Nickel’s tale of Mozart’s sister, Nannerl, is similar to those of the Dear America series where real people and events are told through fictional stories. In The Mozart Girl, we follow the story of Nannerl and Mozart’s three-year tour of Europe.
Nannerl’s story is fun and one that many older siblings can relate to. A prodigy herself, she was overshadowed by Wolfie and the role afforded him by societies standards of the day. Nannerl wanted to learn to play the violin and organ, but those were for boys only. She wanted to compose symphonies, but was told girls did not compose symphonies and soon her days would be filled with taking care of the house, children, and her husband.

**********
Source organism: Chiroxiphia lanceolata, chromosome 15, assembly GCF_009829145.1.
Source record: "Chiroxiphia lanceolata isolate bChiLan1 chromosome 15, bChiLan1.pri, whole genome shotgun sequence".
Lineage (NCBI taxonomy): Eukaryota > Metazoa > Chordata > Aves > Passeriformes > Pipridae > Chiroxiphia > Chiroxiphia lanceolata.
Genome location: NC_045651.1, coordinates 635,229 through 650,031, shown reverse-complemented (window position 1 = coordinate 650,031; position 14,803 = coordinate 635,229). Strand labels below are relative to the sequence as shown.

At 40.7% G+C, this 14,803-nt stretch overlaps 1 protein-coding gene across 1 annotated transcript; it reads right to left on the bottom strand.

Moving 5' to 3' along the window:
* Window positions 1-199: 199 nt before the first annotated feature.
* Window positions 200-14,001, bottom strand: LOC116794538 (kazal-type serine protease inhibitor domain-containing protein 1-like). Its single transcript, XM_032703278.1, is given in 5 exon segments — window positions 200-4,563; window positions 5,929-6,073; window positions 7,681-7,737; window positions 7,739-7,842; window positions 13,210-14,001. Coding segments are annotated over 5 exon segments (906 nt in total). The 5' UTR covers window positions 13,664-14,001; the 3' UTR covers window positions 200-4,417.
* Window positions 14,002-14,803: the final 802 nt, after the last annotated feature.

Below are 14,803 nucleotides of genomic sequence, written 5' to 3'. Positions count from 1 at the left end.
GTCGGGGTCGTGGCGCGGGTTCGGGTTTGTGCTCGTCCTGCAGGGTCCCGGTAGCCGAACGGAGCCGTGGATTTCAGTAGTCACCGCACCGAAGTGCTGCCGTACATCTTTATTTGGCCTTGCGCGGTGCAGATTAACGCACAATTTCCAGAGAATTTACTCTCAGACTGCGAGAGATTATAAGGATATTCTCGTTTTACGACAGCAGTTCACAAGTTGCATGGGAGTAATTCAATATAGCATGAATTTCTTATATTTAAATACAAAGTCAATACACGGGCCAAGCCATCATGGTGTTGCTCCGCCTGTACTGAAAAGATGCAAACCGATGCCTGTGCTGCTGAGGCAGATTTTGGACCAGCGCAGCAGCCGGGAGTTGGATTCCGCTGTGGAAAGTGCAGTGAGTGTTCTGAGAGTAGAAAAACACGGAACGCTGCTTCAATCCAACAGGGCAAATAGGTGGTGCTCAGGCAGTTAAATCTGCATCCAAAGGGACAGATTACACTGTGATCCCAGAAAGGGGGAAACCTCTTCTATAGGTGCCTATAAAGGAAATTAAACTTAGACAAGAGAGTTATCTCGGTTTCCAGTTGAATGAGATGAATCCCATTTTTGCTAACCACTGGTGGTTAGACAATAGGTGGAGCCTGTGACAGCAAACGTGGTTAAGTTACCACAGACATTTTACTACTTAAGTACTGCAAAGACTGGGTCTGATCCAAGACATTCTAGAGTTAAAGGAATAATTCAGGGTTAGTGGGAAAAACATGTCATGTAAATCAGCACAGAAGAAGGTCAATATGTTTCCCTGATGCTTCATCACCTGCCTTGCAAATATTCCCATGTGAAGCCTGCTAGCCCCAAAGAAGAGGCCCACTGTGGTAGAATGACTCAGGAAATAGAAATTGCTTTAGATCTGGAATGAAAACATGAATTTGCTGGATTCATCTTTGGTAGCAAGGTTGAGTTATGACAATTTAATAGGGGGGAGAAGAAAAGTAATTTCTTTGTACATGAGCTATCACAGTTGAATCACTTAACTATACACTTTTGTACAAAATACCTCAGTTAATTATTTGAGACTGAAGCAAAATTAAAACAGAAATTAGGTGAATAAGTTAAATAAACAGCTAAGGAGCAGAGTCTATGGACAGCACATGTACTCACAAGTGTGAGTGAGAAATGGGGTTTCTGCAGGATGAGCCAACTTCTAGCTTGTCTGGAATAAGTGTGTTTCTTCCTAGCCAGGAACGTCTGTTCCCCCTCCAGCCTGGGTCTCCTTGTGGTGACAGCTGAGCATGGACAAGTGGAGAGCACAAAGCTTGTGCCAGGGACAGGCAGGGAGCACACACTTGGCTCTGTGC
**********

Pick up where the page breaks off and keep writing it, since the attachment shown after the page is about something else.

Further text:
Where Nickel’s tale and history differ most, is in Nannerl’s journey. The story allowed her to do something she never did in real life (as far as history has mentioned, at least) and that is to defy her father, play her self-composed symphony, and receive a standing ovation and approval from her parents.
Even if not historically accurate at times, Nickel’s story of believing in oneself is a great tale for anyone to read.